At the very end of the month you may see goatsbeard. This weird plant - which is actually quite common - only opens its yellow flowers in the morning. For the rest of the day all you see is a huge ridged flower bud on a stem with grass-like leaves, or possibly a large grey dandelion-like seed head.
Other grassy fields
As well as true meadows, in which the grass grows tall, there lots of other shorter grassy fields in May - pasture or other lowland grassland. These too can be dominated by buttercups, but in this case by the smaller bulbous and creeping buttercups. The bulbous buttercup, which has turned down sepals under its flowers, is usually the first to appear, in late April, and prefers drier grassland to the creeping buttercup. Both species can form intense carpets, particularly in fields grazed by horses or sheep.
Dandelions can also still cover grassy fields early in the month, but they are going over rapidly. Briefly their famous white seed heads can make a good display, but then they tend to be all gone by the second week. This is worth noting, because later in May you can see all sorts of dandelion-like flowers, which lead many casual observers to conclude that they flower all summer. In fact, these are hawkbits, hawksbeards and hawkweeds - a confusing group of plants which are described in the next section on May wayside flowers. One that can occasionally make a good display in grassy fields late in May is catsear.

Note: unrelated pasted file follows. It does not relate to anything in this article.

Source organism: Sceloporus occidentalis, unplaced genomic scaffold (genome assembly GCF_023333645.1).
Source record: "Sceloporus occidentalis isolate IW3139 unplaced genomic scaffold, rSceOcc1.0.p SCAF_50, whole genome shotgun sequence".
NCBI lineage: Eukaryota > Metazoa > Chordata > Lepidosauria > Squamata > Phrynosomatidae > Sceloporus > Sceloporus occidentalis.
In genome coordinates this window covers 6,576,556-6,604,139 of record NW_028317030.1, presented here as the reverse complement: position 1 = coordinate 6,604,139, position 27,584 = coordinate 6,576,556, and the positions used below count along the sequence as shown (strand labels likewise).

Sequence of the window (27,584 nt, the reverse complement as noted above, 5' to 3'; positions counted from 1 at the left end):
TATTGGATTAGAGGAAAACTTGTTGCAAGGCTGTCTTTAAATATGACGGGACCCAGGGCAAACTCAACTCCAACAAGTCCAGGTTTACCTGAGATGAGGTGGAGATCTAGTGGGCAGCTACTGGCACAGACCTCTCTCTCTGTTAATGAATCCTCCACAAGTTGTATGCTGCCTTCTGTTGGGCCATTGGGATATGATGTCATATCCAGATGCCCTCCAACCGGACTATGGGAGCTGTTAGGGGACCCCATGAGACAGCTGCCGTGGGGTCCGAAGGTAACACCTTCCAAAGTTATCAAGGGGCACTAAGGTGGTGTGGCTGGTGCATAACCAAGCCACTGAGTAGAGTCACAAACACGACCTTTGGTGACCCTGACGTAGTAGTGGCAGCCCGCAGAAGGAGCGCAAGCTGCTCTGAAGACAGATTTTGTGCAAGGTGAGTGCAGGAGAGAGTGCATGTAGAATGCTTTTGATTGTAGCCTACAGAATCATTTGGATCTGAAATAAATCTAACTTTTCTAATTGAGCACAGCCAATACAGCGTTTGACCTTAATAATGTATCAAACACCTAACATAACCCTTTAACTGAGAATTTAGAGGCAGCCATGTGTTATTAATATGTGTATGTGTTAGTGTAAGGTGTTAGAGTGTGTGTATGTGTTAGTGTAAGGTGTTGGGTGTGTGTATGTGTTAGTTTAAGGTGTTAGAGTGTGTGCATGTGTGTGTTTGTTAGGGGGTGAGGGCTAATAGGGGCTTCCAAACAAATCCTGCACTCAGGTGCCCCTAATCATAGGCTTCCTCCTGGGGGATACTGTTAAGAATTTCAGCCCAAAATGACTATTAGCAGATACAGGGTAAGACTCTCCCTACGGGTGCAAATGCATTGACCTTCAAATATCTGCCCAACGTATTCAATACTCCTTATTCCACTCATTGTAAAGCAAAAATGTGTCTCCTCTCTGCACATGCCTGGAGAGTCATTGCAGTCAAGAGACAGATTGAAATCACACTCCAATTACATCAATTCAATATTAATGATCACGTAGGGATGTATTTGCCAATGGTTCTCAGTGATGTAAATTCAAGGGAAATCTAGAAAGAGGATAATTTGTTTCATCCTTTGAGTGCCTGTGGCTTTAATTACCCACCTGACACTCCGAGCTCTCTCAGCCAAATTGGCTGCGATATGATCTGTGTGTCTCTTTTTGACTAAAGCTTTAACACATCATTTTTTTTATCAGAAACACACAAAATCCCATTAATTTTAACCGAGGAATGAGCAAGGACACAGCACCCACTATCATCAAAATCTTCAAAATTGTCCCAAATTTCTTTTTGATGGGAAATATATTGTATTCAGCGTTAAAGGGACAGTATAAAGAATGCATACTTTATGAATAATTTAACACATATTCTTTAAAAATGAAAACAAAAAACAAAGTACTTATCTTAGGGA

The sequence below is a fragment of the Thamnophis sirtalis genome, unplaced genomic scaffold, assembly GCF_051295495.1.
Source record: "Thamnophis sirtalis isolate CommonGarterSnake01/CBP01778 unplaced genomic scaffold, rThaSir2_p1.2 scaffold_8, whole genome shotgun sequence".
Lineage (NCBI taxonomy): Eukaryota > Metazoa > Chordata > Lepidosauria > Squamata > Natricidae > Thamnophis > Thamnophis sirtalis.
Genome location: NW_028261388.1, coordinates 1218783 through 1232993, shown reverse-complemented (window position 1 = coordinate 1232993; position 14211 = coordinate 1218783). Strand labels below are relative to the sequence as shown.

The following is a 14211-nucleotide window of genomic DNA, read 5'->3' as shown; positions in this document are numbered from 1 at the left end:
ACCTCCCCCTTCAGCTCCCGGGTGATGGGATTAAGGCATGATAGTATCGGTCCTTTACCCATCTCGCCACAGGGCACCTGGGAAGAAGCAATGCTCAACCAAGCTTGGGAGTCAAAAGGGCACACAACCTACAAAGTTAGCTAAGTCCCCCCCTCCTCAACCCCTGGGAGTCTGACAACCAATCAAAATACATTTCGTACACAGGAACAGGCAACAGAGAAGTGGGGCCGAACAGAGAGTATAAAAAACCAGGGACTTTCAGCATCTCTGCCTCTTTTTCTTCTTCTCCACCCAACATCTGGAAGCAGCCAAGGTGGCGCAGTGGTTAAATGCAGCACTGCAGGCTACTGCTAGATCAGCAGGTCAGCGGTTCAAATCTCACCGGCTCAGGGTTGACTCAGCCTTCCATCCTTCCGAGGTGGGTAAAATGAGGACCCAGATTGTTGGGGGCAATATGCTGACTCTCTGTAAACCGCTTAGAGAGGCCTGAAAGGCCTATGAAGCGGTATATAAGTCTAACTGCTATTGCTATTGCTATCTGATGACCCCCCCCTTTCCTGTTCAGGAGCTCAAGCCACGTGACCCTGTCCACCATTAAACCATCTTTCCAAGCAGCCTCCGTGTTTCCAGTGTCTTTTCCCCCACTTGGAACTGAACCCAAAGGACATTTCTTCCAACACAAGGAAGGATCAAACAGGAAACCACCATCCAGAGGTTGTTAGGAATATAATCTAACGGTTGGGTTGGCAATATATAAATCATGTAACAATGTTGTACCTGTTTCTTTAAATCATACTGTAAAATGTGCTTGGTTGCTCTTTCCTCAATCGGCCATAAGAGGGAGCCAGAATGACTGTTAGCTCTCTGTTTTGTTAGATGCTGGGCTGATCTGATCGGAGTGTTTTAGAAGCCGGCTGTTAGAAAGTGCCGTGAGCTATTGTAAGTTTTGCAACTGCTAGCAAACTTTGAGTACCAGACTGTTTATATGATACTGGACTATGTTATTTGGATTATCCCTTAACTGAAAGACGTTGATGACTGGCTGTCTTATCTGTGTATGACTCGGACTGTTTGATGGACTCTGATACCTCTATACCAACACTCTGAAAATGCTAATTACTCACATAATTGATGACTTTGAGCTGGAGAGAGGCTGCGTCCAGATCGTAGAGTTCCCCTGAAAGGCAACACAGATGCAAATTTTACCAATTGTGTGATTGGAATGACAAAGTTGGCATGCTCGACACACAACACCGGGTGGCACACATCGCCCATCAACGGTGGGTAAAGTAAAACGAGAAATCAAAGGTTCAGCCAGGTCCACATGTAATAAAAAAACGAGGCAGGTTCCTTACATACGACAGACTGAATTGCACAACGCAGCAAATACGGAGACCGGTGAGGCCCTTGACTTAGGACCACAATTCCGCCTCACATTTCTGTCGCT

Otherwise in shorter grass note such flowers as germander speedwell and black medick (which actually has a yellow flower), both of which can form big mats. Mouse-ear is also a common pasture field flower and you sometimes find dovesfoot cranesbill, though it is more of a grassy verge flower. In the first three weeks of May bugle can flower in attractive clumps in damper fields. An extremely diminutive grassland flower, which could at first glance be mistaken for the eyebright you see on downland in the summer, is thyme-leaved speedwell.
(There is also a much larger version of mouse-ear - field mouse-ear - with greyish foliage, which looks like a garden escapee, but is found in some field corners, and which in turn is easy to confuse with meadow saxifrage. The two have quite different foliage, however, and field mouse-ear has notched petals while meadow saxifrage does not. Both are in any case fairly uncommon in the wild and are more often seen in gardens.)
In addition May is a fabulous month for daisies. Though these are more seen in parks, where they can positively carpet grass if it is left uncut, they also appear in short grass elsewhere, for example on grassy paths and in fields grazed by horses.
Rougher fields are dotted with the large leaves of dock, which has similiar flowers to common sorrel, and which may be starting to flower towards the end of the month. Thistles also start to grow, though do not flower yet. Sheep's sorrel, a much smaller version of common sorrel (see above in Meadow flowers), forms rust-coloured patches in shorter grass, particularly on heathland.